5 things to know before the stock market opens on Tuesday March 14

  • The failures of Silicon Valley Bank and Signature Bank weigh on the markets.
  • The consumer price index for February is expected this morning.
  • Uber and Lyft win major legal victory in California.

Here are the most important information investors need to start their trading day:

Investors are looking for clarity after a few days of dramatic turns. Monday was a mess as markets tried to figure out the ramifications of the Signature Bank and Silicon Valley Bank shutdowns. The Dow Jones finished lower, marking its fifth consecutive day of loss, while the Nasdaq managed to snatch a slight victory. Shares of regional banks have been hit hard as government actions to limit the fallout from Silicon Valley Bank and Signature have, at least for now, failed to reassure investors and depositors. The First Republic, for example, fell 62% on Monday. Still, those stocks could be in store for a rebound on Tuesday. Follow live market updates.

Federal Reserve Chairman Jerome H. Powell testifies before a House Financial Services hearing on the “Federal Reserve Semi-Annual Monetary Policy Report” on Capitol Hill in Washington, United States, March 8, 2023 .

Kevin Lamarque | Reuters

The Federal Reserve is still on track to raise its benchmark interest rate by a quarter point next week, despite the second and third largest bank failures in history. On Monday, even with the turmoil in the market, particularly among regional banks, traders saw an 85% chance that the rate hike would occur as the central bank tries to calm inflation. Goldman Sachs stood out as a dissenting voice, however, saying Fed Chairman Jerome Powell and his team would refrain from raising rates for now. “We think Fed officials are likely to prioritize financial stability for now, viewing it as the immediate issue and high inflation as a medium-term issue,” Goldman said in a note to clients. The Fed’s next policy-setting meeting is scheduled for March 21-22.

A customer browses the meat aisle of a supermarket in Los Angeles on February 13, 2023 in Los Angeles.

mario tama | Getty Images News | Getty Images

Speaking of inflation, the government’s report on consumer inflation for February is due Tuesday at 8:30 a.m. ET. It’s expected to be a bit cooler than January’s consumer price index, showing that the Fed is still making a bit of progress in its fight against price increases. This report will take on added importance given the backdrop of the Silicon Valley Bank and Signature Bank bankruptcies, which have sparked a stir among regional banks. As CNBC’s Patti Domm points out, before the bank shake-up, a scorching CPI report could have prompted the Fed to hike rates by half a point next week. Now, with the stability of the financial system at the top of everyone’s mind, even a larger-than-expected reading is unlikely to push the Fed beyond a quarter point.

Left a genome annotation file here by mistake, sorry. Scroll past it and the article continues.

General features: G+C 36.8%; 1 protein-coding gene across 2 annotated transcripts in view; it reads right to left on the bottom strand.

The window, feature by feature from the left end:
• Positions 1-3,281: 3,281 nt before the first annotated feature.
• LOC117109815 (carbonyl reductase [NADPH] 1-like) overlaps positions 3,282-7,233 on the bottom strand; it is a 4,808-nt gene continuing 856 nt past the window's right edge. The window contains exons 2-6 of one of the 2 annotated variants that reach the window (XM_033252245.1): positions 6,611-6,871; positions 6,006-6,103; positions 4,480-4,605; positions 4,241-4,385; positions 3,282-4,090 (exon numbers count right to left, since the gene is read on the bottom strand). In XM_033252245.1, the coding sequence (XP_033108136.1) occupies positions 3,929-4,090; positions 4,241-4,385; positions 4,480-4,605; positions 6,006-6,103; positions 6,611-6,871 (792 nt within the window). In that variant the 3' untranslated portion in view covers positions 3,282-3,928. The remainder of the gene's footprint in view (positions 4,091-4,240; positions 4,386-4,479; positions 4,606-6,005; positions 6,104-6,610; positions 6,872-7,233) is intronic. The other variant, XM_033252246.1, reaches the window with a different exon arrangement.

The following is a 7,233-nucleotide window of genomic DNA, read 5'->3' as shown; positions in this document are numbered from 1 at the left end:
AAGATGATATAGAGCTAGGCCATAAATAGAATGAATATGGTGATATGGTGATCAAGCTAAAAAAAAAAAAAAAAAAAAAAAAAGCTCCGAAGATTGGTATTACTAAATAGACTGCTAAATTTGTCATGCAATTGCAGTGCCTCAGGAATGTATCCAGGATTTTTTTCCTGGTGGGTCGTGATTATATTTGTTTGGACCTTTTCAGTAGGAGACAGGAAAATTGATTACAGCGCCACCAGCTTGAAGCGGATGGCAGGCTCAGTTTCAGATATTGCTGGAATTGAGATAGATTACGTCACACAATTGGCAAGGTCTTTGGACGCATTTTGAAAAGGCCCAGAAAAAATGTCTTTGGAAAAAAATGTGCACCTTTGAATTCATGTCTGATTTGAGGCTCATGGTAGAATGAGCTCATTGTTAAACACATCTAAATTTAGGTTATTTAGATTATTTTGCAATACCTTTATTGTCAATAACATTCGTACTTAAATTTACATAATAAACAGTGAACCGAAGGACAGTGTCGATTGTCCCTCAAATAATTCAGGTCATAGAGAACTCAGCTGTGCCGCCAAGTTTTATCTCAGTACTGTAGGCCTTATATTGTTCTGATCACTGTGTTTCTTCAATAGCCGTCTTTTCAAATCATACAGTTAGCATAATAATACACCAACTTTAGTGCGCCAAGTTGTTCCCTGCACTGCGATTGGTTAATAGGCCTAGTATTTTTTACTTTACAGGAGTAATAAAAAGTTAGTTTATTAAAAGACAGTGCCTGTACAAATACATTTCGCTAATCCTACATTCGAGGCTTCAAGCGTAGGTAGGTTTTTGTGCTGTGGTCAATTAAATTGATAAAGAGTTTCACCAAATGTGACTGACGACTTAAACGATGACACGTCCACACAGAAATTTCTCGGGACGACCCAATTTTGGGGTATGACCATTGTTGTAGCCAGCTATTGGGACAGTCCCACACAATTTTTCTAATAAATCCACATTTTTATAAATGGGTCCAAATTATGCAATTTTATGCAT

Travelers wait for an Uber rideshare vehicle at Los Angeles International Airport (LAX) on February 8, 2023 in Los Angeles, California.

mario tama | Getty Images

Shares of Uber, Lyft and DoorDash all surged in after-hours trading after a California appeals court allowed those companies to treat their drivers as independent contractors, not employees. The decision upheld a measure called Proposition 22, which California voters approved in November 2020 after a costly campaign that ride-hailing and delivery companies spent more than $180 million on. Monday’s ruling overturned a lower court’s rejection of Proposition 22, which was challenged by a group of ride-hailing drivers. The measure exempts Uber and others from following several compensation laws.

Residents of the village of Bohorodychne walk over a destroyed bridge over the Siversky Donets to retrieve bread from the other bank, in Bohorodychne, Donetsk Oblast on March 10, 2023, amid Russian military invasion in Ukraine. (Photo by ANATOLII STEPANOV/AFP) (Photo by ANATOLII STEPANOV/AFP via Getty Images)

Anatoly Stepanov | AFP | Getty Images

Authorities have extended a Russian-Ukrainian grain export deal for 60 days, Russia’s deputy foreign minister told a Russian news agency. The agreement allowed Ukraine to export wheat, corn and other agricultural products through the Black Sea. A Russian blockade early in the war had hurt the world’s food supply and fueled price inflation. Elsewhere, Ukrainian President Volodymyr Zelenskyy has defended his decision to continue to defend the town of Bakhmut in eastern Ukraine. “We must destroy the military power of the enemy – and we will destroy it,” he said. Follow live war updates.

– CNBC’s Sarah Min, Jeff Cox, Patti Domm, Rohan Goswami and Holly Ellyatt contributed to this report.

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